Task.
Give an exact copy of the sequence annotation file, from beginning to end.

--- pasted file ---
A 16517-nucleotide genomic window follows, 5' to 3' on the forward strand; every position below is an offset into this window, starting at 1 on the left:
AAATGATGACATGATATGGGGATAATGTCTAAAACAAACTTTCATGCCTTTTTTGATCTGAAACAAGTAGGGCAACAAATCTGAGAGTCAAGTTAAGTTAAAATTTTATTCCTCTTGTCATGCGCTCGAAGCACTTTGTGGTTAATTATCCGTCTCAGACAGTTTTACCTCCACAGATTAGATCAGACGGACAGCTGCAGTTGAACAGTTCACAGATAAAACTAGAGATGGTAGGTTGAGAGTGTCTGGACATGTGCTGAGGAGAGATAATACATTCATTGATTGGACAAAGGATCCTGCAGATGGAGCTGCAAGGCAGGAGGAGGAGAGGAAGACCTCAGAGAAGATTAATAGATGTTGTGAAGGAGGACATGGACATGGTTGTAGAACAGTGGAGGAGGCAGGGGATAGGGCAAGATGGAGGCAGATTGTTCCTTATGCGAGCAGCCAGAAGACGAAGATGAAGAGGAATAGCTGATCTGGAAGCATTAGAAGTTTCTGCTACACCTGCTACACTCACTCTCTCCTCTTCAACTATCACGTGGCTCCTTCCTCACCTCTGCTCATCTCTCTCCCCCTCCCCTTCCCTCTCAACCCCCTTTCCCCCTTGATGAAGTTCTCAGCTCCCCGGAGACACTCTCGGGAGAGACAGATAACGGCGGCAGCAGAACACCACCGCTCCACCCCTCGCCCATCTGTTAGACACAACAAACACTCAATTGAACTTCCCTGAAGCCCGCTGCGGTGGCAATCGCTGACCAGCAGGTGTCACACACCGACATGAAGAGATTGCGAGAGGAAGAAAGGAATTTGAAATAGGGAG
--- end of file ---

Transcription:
A 16517-nucleotide genomic window follows, 5' to 3' on the forward strand; every position below is an offset into this window, starting at 1 on the left:
AAATGATGACATGATATGGGGATAATGTCTAAAACAAACTTTCATGCCTTTTTTGATCTGAAACAAGTAGGGCAACAAATCTGAGAGTCAAGTTAAGTTAAAATTTTATTCCTCTTGTCATGCGCTCGAAGCACTTTGTGGTTAATTATCCGTCTCAGACAGTTTTACCTCCACAGATTAGATCAGACGGACAGCTGCAGTTGAACAGTTCACAGATAAAACTAGAGATGGTAGGTTGAGAGTGTCTGGACATGTGCTGAGGAGAGATAATACATTCATTGATTGGACAAAGGATCCTGCAGATGGAGCTGCAAGGCAGGAGGAGGAGAGGAAGACCTCAGAGAAGATTAATAGATGTTGTGAAGGAGGACATGGACATGGTTGTAGAACAGTGGAGGAGGCAGGGGATAGGGCAAGATGGAGGCAGATTGTTCCTTATGCGAGCAGCCAGAAGACGAAGATGAAGAGGAATAGCTGATCTGGAAGCATTAGAAGTTTCTGCTACACCTGCTACACTCACTCTCTCCTCTTCAACTATCACGTGGCTCCTTCCTCACCTCTGCTCATCTCTCTCCCCCTCCCCTTCCCTCTCAACCCCCTTTCCCCCTTGATGAAGTTCTCAGCTCCCCGGAGACACTCTCGGGAGAGACAGATAACGGCGGCAGCAGAACACCACCGCTCCACCCCTCGCCCATCTGTTAGACACAACAAACACTCAATTGAACTTCCCTGAAGCCCGCTGCGGTGGCAATCGCTGACCAGCAGGTGTCACACACCGACATGAAGAGATTGCGAGAGGAAGAAAGGAATTTGAAATAGGGAG